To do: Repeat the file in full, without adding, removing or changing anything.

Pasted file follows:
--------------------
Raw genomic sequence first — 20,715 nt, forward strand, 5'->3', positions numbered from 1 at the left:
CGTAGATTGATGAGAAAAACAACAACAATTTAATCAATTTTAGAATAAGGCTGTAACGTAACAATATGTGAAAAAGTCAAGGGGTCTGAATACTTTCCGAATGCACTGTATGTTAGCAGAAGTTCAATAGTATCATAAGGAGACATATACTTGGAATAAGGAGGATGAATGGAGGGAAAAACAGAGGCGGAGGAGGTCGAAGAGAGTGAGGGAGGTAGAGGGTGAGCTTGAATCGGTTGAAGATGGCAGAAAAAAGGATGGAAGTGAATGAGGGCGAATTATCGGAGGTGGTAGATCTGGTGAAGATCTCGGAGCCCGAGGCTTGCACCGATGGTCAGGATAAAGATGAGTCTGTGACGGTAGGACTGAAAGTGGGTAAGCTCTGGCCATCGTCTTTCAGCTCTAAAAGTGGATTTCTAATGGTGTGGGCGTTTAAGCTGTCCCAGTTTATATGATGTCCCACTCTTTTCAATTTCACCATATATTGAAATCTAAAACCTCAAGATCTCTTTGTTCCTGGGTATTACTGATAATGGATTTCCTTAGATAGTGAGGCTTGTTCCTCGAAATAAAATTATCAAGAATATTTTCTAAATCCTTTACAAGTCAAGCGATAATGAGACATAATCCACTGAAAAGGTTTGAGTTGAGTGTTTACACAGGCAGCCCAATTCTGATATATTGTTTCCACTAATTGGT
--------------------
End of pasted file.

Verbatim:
Raw genomic sequence first — 20,715 nt, forward strand, 5'->3', positions numbered from 1 at the left:
CGTAGATTGATGAGAAAAACAACAACAATTTAATCAATTTTAGAATAAGGCTGTAACGTAACAATATGTGAAAAAGTCAAGGGGTCTGAATACTTTCCGAATGCACTGTATGTTAGCAGAAGTTCAATAGTATCATAAGGAGACATATACTTGGAATAAGGAGGATGAATGGAGGGAAAAACAGAGGCGGAGGAGGTCGAAGAGAGTGAGGGAGGTAGAGGGTGAGCTTGAATCGGTTGAAGATGGCAGAAAAAAGGATGGAAGTGAATGAGGGCGAATTATCGGAGGTGGTAGATCTGGTGAAGATCTCGGAGCCCGAGGCTTGCACCGATGGTCAGGATAAAGATGAGTCTGTGACGGTAGGACTGAAAGTGGGTAAGCTCTGGCCATCGTCTTTCAGCTCTAAAAGTGGATTTCTAATGGTGTGGGCGTTTAAGCTGTCCCAGTTTATATGATGTCCCACTCTTTTCAATTTCACCATATATTGAAATCTAAAACCTCAAGATCTCTTTGTTCCTGGGTATTACTGATAATGGATTTCCTTAGATAGTGAGGCTTGTTCCTCGAAATAAAATTATCAAGAATATTTTCTAAATCCTTTACAAGTCAAGCGATAATGAGACATAATCCACTGAAAAGGTTTGAGTTGAGTGTTTACACAGGCAGCCCAATTCTGATATATTGTTTCCACTAATTGGT